>if on a wide ball, the keeper misfields and lets the ball go past him for
>a four, i know that it is treated as 4 wides. so do these 4 runs go to the
>bowlers tally ?
>what if a similar thing happens on a no-ball ?
These questions have been answered correctly already, but there have also
been several incorrect answers posted, so I don't know whether anyone who
wasn't sure about the answers before is any better off now.
1. In the past, wides and no-balls have simply been counted as extras,
and not included in the bowler's tally. This is no longer the case.
They are still extras, since they aren't included in the batsman's
tally, but they are counted against the bowler. It was his bowling
that caused the score, after all. This, by the way, is not a change
in the Laws, which do not deal with how bowlers' averages are
calculated; it is a change in scoring practice. I would assume
that this change is a change in the ICC regulations for first-class
matches, but I don't actually know that.
2. Extras are tallied as byes or leg-byes only on balls that have not
previously been called no-balls or wides. A misfielded ball that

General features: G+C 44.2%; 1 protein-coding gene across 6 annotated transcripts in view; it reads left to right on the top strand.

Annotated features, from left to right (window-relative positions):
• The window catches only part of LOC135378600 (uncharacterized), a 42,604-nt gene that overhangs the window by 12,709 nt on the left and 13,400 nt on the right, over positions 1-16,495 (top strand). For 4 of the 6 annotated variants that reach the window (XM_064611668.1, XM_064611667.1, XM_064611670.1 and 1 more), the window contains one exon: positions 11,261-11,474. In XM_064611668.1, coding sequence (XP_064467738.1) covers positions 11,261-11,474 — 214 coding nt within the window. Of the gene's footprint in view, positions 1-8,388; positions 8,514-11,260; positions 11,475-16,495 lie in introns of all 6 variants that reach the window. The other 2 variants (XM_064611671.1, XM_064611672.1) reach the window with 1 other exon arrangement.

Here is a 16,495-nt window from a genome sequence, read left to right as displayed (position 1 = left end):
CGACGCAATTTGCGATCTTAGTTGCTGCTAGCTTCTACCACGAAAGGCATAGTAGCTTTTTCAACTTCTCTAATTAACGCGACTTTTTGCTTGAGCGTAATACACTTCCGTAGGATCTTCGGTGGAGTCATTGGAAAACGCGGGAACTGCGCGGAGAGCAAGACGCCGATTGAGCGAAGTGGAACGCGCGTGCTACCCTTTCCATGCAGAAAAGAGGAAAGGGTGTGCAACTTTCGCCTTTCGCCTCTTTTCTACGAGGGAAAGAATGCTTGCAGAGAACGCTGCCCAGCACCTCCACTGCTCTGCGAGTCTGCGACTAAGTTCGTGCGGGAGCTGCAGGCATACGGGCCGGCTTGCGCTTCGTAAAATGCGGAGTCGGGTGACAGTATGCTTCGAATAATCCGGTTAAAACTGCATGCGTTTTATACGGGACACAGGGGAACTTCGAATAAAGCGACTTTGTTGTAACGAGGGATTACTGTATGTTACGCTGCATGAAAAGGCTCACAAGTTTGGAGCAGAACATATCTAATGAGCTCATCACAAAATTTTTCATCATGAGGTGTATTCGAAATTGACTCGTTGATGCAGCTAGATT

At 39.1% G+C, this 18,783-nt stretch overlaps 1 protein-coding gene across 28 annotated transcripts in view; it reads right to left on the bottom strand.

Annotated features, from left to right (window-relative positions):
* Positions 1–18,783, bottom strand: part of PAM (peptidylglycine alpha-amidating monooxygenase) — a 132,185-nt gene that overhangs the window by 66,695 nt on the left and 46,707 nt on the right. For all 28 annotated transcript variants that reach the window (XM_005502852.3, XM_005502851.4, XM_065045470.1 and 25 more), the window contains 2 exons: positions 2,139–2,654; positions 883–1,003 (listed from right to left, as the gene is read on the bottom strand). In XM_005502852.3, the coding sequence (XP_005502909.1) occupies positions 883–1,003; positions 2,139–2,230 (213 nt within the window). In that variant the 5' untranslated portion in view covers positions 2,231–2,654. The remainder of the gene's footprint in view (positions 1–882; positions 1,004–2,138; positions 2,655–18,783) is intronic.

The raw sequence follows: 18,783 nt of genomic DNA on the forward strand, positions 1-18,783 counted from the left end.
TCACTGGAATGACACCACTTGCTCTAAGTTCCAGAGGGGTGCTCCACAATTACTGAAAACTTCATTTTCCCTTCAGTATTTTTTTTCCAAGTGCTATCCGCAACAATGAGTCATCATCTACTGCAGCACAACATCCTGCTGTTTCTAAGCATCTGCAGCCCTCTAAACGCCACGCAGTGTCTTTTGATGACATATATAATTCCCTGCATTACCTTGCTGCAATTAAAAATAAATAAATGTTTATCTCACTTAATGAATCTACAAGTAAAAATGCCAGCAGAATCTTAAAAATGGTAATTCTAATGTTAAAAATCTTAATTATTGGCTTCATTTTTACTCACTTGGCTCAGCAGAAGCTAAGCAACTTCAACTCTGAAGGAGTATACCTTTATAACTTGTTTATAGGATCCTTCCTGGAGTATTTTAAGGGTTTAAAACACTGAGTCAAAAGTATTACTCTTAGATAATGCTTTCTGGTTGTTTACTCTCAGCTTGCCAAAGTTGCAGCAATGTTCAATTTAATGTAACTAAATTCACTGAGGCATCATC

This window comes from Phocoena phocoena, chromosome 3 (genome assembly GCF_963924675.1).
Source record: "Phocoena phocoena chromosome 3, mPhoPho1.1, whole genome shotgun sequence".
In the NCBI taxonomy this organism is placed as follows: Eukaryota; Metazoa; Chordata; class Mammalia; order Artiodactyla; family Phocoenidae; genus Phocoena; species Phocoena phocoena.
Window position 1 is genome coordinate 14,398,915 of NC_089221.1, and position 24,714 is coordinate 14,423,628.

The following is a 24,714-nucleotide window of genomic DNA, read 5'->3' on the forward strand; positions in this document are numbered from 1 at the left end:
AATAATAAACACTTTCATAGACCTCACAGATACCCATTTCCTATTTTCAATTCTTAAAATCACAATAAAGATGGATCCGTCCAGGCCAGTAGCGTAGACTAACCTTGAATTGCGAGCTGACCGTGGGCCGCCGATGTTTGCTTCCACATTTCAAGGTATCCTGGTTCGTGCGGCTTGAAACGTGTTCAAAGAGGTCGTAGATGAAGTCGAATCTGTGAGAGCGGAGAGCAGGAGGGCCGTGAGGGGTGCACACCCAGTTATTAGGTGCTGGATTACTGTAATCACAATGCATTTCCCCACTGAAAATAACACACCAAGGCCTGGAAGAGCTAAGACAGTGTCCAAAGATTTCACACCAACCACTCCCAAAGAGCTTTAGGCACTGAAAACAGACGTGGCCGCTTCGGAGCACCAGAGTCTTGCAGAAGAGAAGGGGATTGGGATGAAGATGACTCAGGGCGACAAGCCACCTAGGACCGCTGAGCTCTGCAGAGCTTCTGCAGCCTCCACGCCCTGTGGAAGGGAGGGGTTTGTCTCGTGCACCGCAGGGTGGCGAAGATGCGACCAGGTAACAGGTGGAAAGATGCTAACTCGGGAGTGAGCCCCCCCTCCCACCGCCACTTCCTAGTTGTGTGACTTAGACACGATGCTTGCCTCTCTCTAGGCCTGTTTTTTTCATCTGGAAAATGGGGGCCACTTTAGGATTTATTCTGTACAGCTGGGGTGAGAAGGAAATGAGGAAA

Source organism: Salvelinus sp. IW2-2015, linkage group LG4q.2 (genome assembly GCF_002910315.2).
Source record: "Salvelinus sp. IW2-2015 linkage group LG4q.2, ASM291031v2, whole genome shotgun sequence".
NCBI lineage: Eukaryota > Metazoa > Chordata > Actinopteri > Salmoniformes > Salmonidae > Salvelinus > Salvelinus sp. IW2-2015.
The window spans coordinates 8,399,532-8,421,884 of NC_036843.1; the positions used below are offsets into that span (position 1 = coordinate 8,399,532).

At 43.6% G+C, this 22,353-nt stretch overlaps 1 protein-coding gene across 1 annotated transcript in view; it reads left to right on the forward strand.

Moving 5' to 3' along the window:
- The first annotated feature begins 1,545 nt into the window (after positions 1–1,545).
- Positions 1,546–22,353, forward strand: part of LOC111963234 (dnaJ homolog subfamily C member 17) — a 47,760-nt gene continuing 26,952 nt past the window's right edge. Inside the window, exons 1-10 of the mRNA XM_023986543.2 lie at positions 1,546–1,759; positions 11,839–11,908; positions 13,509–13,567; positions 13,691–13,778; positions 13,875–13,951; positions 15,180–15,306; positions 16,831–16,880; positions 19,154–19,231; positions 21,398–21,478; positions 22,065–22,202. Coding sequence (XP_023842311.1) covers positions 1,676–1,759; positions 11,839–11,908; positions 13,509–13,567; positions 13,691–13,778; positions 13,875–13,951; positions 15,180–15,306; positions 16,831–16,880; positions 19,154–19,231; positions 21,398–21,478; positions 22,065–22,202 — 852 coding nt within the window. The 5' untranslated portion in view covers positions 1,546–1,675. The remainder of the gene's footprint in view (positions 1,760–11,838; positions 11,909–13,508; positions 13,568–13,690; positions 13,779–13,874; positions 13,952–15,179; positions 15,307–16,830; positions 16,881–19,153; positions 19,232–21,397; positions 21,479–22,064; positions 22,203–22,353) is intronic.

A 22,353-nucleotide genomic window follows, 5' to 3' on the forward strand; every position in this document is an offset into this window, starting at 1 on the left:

crosses the boundary is scored as four no-balls if no ball was
called and the ball didn't hit the bat. If wide was called, and
the same thing happens, it is scored as four wides. Runs occurring
on a no-ball can be scored only as no-balls (if not played) or
as runs credited to the batsman (if played). The same is true
3. In all cases in which 1 or 4 no-balls or wides are scored, those
runs count against the bowler's tally, according to present
practice. This was not always the case, but it is now.
4. And by the way, although boundary 4s are possible on extras,
boundary 6s are not. The Law specifically uses the word "hits"
in describing how 6s are scored. Thus it is not a 6 (though it
is a 4) if a bowler should bowl a ball so high that it clears
the boundary in the air. Nobody asked about this, but I just
thought I'd throw it in.
And to the other rules question that has also been answered correctly
(and incorrectly) recently: If all the stumps are out of the ground,
the fielding side is allowed to remake the wicket while the ball is
in play for the purpose of breaking it down again. This would
require only replacing one stump and having the ball in hand to
knock it down or pull it out again. If the fielding side didn't
know this, I suppose the batsmen could run until they drop from
exhaustion. The original question asked whether they could run
until stumps, but in fact you can't have "time" called while the
batsmen are still running and the ball is still in play, can you?
I suppose if the fielding side doesn't know about re-making the
wicket they could always throw the ball out of bounds to stop
the running. Or call "lost ball". Or field the ball with their
caps (Illegal Fielding) or stuff it down the Umpire's shirt.
Enough. It's getting late.
The University of North Carolina at Chapel Hill
I can't speak for UNC-CH, and UNC-CH can't speak for me.
It's better for both of us.